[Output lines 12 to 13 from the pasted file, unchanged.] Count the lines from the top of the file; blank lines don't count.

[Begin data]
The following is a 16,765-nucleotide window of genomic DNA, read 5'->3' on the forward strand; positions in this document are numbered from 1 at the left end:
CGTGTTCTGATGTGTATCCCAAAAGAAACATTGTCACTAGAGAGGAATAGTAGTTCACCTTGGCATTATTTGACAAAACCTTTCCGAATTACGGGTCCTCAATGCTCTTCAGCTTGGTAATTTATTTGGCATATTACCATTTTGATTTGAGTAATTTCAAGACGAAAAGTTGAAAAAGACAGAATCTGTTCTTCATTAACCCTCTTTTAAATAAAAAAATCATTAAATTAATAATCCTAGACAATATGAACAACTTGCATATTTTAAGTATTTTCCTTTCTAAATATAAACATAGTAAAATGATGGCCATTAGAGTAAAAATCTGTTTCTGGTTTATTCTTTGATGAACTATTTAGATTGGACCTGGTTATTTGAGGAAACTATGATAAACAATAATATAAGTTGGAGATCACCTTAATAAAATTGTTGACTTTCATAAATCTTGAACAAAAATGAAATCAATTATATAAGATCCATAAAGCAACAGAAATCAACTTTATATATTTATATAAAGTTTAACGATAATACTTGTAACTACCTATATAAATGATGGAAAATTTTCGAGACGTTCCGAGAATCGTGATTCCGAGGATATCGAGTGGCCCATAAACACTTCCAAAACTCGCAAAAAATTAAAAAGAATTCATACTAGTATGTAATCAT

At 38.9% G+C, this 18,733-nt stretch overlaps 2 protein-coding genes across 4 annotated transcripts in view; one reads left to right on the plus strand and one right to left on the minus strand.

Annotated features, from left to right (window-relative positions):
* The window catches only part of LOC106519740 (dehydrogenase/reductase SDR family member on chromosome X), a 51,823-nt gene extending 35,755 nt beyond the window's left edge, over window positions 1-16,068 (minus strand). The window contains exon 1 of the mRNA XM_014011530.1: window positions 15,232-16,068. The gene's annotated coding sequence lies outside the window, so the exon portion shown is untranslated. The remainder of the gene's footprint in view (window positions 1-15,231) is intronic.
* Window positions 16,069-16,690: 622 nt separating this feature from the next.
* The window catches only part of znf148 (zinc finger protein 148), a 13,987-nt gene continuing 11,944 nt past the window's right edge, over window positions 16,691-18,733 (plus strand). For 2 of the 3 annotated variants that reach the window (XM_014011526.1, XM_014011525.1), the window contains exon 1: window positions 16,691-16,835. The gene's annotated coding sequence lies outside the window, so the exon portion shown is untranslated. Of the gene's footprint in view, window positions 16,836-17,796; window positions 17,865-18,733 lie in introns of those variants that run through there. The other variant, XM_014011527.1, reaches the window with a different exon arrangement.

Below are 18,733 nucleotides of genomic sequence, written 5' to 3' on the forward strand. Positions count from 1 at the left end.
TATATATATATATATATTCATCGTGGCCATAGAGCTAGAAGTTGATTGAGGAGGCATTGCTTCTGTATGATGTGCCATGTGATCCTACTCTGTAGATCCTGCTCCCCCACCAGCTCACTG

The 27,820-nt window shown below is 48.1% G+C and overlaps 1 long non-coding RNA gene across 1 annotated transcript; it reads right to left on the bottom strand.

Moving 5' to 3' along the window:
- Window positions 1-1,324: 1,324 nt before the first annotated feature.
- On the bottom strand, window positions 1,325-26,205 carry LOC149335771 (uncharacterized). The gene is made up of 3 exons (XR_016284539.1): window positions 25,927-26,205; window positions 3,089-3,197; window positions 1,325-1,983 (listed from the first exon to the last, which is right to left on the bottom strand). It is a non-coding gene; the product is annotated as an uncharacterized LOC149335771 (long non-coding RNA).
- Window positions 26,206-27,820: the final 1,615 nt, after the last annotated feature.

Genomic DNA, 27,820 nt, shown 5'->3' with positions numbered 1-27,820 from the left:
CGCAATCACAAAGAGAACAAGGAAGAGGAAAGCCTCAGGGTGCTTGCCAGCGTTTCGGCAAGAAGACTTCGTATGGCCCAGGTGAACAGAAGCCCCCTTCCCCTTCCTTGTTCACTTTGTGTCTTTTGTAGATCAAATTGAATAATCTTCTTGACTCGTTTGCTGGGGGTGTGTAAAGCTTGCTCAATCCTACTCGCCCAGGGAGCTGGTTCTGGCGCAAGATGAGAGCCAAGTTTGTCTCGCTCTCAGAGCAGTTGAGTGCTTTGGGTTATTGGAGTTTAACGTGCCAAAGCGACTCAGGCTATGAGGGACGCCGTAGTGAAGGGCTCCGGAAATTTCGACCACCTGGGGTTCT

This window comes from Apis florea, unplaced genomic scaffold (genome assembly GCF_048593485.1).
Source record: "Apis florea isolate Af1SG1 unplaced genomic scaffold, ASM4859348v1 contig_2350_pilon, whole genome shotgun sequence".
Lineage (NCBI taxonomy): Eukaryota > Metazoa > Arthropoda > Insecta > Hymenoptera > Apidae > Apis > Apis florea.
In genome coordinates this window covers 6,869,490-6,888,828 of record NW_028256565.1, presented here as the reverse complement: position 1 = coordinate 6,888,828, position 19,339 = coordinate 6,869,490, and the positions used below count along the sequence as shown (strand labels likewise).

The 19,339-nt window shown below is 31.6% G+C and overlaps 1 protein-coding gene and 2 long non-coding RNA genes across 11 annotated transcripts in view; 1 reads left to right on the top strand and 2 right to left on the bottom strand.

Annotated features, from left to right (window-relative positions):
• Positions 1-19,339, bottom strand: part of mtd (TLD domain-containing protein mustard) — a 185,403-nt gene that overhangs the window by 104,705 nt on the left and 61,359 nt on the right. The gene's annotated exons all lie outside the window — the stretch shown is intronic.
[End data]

- Window positions 1-1,324: 1,324 nt before the first annotated feature.
- On the bottom strand, window positions 1,325-26,205 carry LOC149335771 (uncharacterized). The gene is made up of 3 exons (XR_016284539.1): window positions 25,927-26,205; window positions 3,089-3,197; window positions 1,325-1,983 (listed from the first exon to the last, which is right to left on the bottom strand). It is a non-coding gene; the product is annotated as an uncharacterized LOC149335771 (long non-coding RNA).